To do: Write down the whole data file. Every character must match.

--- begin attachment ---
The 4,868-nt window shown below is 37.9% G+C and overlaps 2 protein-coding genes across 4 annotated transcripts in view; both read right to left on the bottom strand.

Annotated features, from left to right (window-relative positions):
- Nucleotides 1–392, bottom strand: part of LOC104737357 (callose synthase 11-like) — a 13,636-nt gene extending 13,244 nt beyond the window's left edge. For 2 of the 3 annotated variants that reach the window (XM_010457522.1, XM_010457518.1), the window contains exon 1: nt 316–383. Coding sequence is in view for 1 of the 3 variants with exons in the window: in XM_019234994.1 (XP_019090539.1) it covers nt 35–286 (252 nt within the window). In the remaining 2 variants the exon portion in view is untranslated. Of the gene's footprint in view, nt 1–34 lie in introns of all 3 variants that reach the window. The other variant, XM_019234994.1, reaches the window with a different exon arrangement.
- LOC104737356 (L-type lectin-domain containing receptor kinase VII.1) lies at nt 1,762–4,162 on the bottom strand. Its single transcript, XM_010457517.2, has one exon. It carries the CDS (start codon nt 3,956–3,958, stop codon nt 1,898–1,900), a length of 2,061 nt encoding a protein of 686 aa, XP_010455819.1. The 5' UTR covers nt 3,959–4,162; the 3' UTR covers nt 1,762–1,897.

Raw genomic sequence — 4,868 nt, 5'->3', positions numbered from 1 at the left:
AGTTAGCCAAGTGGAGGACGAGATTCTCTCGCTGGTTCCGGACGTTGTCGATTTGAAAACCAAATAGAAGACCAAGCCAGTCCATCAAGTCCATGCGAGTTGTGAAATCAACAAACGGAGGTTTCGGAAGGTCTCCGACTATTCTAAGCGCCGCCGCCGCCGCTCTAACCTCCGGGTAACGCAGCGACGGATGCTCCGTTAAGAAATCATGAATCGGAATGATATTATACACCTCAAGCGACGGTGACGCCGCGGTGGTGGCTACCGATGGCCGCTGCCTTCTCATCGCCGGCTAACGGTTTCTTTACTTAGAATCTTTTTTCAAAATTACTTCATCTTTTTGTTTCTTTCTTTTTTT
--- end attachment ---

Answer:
The 4,868-nt window shown below is 37.9% G+C and overlaps 2 protein-coding genes across 4 annotated transcripts in view; both read right to left on the bottom strand.

Annotated features, from left to right (window-relative positions):
- Nucleotides 1–392, bottom strand: part of LOC104737357 (callose synthase 11-like) — a 13,636-nt gene extending 13,244 nt beyond the window's left edge. For 2 of the 3 annotated variants that reach the window (XM_010457522.1, XM_010457518.1), the window contains exon 1: nt 316–383. Coding sequence is in view for 1 of the 3 variants with exons in the window: in XM_019234994.1 (XP_019090539.1) it covers nt 35–286 (252 nt within the window). In the remaining 2 variants the exon portion in view is untranslated. Of the gene's footprint in view, nt 1–34 lie in introns of all 3 variants that reach the window. The other variant, XM_019234994.1, reaches the window with a different exon arrangement.
- LOC104737356 (L-type lectin-domain containing receptor kinase VII.1) lies at nt 1,762–4,162 on the bottom strand. Its single transcript, XM_010457517.2, has one exon. It carries the CDS (start codon nt 3,956–3,958, stop codon nt 1,898–1,900), a length of 2,061 nt encoding a protein of 686 aa, XP_010455819.1. The 5' UTR covers nt 3,959–4,162; the 3' UTR covers nt 1,762–1,897.

Raw genomic sequence — 4,868 nt, 5'->3', positions numbered from 1 at the left:
AGTTAGCCAAGTGGAGGACGAGATTCTCTCGCTGGTTCCGGACGTTGTCGATTTGAAAACCAAATAGAAGACCAAGCCAGTCCATCAAGTCCATGCGAGTTGTGAAATCAACAAACGGAGGTTTCGGAAGGTCTCCGACTATTCTAAGCGCCGCCGCCGCCGCTCTAACCTCCGGGTAACGCAGCGACGGATGCTCCGTTAAGAAATCATGAATCGGAATGATATTATACACCTCAAGCGACGGTGACGCCGCGGTGGTGGCTACCGATGGCCGCTGCCTTCTCATCGCCGGCTAACGGTTTCTTTACTTAGAATCTTTTTTCAAAATTACTTCATCTTTTTGTTTCTTTCTTTTTTT